Sir Winston Leonard Spencer-Churchill, KG, OM, CH, TD, FRS, PC, PC (Can) (30 November 1874 – 24 January 1965) was a British politician known chiefly for his leadership of the United Kingdom during World War II. He served as Prime Minister of the United Kingdom from 1940 to 1945 and again from 1951 to 1955. A noted statesman and orator, Churchill was also an officer in the British Army, a historian, a Nobel Prize-winning writer, and an artist.
During his army career, Churchill saw combat in India, in the Sudan and the Second Boer War. He gained fame and notoriety as a war correspondent and through contemporary books he wrote describing the campaigns. He also served briefly in the British Army on the Western Front in World War I, commanding the 6th Battalion of the Royal Scots Fusiliers.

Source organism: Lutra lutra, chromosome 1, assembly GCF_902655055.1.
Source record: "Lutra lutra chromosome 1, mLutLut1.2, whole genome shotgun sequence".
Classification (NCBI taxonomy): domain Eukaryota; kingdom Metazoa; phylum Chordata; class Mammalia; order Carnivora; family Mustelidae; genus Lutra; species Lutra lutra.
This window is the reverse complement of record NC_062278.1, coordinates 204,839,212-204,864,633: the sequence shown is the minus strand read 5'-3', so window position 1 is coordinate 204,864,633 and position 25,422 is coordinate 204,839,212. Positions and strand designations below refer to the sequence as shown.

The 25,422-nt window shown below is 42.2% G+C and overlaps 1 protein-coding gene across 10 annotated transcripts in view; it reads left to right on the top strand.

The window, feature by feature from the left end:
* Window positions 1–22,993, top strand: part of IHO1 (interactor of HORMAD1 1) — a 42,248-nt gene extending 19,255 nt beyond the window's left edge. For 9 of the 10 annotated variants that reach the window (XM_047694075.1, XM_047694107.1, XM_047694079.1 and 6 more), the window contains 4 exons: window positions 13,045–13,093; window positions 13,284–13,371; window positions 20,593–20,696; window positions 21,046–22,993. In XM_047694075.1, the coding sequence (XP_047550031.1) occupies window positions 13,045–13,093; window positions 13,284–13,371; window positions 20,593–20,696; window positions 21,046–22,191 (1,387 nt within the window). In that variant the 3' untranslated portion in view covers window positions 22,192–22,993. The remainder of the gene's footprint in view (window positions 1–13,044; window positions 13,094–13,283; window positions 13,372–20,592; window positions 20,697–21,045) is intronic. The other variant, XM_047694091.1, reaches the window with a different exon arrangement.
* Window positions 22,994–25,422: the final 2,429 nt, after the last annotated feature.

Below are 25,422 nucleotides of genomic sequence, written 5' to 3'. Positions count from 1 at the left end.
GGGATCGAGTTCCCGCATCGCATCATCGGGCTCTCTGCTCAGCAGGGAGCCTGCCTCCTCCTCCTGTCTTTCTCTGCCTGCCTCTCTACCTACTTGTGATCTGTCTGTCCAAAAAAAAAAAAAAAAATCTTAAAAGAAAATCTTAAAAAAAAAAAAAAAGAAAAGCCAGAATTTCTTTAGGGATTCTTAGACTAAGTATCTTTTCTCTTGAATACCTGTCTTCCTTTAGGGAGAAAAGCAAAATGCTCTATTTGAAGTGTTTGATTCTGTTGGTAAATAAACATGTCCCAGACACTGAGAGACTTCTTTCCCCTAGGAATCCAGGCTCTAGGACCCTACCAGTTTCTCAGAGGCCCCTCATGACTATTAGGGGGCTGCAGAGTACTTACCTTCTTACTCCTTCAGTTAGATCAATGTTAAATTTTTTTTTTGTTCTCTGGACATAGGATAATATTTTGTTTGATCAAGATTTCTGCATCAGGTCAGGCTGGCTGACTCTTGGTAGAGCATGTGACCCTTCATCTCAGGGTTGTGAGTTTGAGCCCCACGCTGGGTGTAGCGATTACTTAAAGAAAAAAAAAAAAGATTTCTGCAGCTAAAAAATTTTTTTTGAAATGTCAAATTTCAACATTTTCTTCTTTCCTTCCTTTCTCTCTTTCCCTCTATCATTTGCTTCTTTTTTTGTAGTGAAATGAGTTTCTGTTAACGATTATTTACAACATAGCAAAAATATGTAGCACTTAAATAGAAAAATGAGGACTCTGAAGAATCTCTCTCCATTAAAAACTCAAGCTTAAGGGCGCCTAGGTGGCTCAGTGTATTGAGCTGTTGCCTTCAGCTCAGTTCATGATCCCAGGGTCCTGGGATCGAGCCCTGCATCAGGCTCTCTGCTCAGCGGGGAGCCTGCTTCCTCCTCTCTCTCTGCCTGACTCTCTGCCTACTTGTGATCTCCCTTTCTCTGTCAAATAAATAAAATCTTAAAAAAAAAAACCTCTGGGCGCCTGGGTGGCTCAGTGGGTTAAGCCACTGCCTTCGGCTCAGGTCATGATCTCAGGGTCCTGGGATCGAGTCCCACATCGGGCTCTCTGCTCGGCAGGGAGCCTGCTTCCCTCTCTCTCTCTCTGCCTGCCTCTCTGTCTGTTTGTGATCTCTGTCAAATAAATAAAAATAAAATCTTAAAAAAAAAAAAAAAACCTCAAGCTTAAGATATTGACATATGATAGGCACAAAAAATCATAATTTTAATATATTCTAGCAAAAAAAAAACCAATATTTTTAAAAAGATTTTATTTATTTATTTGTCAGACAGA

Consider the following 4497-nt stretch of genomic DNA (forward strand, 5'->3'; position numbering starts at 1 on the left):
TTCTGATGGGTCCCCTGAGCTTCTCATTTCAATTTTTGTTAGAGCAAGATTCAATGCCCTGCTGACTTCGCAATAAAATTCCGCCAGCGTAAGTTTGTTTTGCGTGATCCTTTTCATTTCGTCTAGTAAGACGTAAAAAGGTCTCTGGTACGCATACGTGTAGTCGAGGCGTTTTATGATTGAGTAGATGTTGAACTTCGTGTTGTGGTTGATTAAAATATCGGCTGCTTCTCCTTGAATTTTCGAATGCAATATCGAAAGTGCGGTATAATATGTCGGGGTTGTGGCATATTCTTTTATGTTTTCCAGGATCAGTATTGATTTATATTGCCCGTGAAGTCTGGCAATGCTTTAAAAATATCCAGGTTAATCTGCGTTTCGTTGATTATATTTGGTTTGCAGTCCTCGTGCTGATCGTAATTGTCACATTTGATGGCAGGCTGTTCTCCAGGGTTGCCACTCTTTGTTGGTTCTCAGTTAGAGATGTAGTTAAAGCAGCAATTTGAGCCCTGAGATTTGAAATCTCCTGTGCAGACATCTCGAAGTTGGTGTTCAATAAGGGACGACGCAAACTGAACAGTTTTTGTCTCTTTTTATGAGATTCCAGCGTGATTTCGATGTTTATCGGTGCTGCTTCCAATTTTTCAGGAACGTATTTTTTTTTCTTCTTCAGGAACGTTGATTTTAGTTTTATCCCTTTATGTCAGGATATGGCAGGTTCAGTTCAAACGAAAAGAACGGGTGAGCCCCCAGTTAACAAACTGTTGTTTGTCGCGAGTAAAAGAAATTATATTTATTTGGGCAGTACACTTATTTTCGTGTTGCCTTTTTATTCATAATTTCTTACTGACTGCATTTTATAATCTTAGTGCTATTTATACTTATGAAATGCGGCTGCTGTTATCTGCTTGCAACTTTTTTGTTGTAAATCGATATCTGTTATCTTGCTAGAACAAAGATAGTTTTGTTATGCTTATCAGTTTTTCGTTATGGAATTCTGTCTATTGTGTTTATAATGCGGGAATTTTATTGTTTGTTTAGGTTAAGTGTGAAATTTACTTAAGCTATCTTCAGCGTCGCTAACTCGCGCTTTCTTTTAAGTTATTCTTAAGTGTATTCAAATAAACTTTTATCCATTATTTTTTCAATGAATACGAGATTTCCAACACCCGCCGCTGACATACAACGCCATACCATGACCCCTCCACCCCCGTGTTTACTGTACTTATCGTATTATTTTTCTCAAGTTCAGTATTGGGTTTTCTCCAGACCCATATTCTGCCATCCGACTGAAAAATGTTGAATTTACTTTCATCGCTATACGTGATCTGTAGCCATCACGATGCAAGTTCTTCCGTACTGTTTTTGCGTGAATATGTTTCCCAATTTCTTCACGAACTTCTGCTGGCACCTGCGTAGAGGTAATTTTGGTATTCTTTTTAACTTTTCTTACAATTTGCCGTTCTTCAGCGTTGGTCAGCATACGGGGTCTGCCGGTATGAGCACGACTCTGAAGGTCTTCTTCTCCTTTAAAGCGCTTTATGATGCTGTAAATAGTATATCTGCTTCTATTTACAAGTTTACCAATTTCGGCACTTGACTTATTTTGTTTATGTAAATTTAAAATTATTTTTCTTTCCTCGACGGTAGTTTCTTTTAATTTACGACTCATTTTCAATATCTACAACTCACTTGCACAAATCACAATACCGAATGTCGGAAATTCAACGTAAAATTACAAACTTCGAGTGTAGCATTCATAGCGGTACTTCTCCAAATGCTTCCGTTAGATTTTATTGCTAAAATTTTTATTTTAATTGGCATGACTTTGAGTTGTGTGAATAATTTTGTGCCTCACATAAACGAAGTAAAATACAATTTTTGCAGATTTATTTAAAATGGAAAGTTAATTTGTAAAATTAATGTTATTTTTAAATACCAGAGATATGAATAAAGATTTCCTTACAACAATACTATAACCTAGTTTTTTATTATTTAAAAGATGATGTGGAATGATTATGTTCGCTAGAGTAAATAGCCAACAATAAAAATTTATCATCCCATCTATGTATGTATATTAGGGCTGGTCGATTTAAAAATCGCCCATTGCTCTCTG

At the forefront of the political scene for almost sixty years, he held many political and cabinet positions. Before the First World War, he served as President of the Board of Trade, Home Secretary and First Lord of the Admiralty as part of the Asquith Liberal government. During the war he continued as First Lord of the Admiralty until the disastrous Battle of Gallipoli caused his departure from government. He returned as Minister of Munitions, Secretary of State for War and Secretary of State for Air. In the interwar years, he served as Chancellor of the Exchequer in the Conservative government.